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More Competition in Australia’s Stock Market Seen With NSX Offer of Zero Application Fee
By: International Business Times
Stiffer competition is expected in Australia's stock market with the offer by the revitalised National Stock Exchange of Australia (NSX) to reduce broker application fees to zero. The new policy took effect on Jan 1, 2012, the same week that the NSX added 30 firms to its listing.
Emlyn Scott, chief executive officer of the NSX, said by bringing down to zero the broker application fee, more Australian Financial Services Licence holders could become NSX brokers which would mean more brokers could offer NSX-listed firms to more investors in the country and overseas.
It is also expected to challenge the listing supremacy of the Australian Stock Exchange ( ASX ) which charges $100,000 application fee, excluding set-up and other connectivity fees that jacks up the price of enlisting with ASX.
The ASX is ranked 12 th on the list of the top stock exchanges globally based on market capitalisation. As of end of 2010, the ASX had $1,454 billion market capitalisation and handled a trade value of $1,062 billion.
Number one of the list is the NYSE Euronext which has a market capitalisation of $15,970 billion and trade value of $19,813 billion for the same period.
"We are making NSX the best possible place for companies to list. The significant changes being implemented at NSX will position us as a listing venue of choice for companies. NSX's removal of broker application fees means brokers can connect to NSX more effectively than any other listing market in Australia," Ms Scott said in a statement.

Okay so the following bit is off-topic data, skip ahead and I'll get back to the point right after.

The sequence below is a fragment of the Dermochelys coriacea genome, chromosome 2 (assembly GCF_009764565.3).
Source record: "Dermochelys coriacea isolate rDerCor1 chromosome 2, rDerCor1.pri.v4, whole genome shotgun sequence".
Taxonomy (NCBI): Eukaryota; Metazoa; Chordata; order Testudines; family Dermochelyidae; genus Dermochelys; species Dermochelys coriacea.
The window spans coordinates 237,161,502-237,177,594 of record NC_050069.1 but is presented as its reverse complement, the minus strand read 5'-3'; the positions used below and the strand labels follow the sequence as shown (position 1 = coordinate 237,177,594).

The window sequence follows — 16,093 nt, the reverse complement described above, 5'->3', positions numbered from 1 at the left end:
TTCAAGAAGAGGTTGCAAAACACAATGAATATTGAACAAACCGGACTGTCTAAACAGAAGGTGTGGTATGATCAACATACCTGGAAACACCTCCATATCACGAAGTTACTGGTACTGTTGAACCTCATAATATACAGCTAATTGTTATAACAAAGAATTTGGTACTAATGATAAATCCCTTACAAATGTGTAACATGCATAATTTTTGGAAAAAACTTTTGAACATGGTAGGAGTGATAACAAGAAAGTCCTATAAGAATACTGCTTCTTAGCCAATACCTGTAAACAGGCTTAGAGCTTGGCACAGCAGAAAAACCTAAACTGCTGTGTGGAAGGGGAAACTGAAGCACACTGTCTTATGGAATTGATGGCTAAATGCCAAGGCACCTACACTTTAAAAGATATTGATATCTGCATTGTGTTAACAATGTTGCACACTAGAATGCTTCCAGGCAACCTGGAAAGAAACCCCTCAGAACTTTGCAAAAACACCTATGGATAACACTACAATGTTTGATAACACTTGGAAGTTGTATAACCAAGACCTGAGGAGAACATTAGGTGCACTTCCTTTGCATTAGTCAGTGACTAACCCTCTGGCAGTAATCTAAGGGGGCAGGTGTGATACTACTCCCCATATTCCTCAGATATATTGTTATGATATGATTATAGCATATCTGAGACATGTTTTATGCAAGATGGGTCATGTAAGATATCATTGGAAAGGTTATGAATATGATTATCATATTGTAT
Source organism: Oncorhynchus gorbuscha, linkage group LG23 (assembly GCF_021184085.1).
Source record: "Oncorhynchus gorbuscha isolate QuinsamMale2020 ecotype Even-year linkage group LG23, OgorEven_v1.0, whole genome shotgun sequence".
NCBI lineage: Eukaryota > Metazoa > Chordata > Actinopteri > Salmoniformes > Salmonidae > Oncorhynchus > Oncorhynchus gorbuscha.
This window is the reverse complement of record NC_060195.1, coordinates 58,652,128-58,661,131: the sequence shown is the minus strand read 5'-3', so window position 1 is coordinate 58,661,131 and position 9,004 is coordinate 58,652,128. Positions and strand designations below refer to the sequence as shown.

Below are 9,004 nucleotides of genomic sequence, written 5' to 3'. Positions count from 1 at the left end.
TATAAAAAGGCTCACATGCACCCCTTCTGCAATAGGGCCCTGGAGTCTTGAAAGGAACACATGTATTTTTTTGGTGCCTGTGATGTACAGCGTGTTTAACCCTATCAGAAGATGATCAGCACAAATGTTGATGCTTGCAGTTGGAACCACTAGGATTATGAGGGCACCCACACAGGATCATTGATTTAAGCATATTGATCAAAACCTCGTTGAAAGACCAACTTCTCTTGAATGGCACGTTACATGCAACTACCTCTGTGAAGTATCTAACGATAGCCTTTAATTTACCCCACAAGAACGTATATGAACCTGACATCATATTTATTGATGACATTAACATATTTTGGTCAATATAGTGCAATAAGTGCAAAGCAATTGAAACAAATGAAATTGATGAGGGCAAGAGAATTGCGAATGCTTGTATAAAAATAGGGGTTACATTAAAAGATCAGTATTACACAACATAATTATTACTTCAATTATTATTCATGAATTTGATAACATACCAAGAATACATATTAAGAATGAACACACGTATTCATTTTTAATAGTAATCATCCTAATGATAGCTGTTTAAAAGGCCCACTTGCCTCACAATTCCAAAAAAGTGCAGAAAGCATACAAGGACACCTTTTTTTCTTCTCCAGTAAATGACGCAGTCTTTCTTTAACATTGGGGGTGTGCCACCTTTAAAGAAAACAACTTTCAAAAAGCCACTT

With the addition of 30 new companies which migrated from the Bendigo Stock Exchange that NSX acquired in 2005, the latter is Australia's second largest listing stock exchange with 120 securities whose combined market capitalisation is more than $2.5 billion.
The zero application fee is also expected to boost the number of NSX current participating brokers at 18 and nominated adviser firms at 32.
On Oct 31, 2011, the Chi-X Global - backed by Japanese investment bank Nomura - also started to operate.
At about the same time, the Council of Financial Regulators proposed for the Australian Securities and Investments Commission ( ASIC ) to be given broader power to impose listing rules on the ASX and other operators to protect or enhance market integrity.
While ASIC Deputy Chairman Belinda Gibson was open to the agency being more powers, she was wary of the cost estimated by market players at $10 million amid pressures from the treasurer for the office to further cut cost as part of the federal government's aim to save $2.2 billion across the federal public service.
Although ASIC took over ASX's supervision of stockbrokers and investment bank trading, the ASX remains primarily responsible for enforcement of disclosure rule. However, with the entry of Chi-X and the growth of NSX, there are questions if the ASX would place competition ahead of its regulatory responsibilities.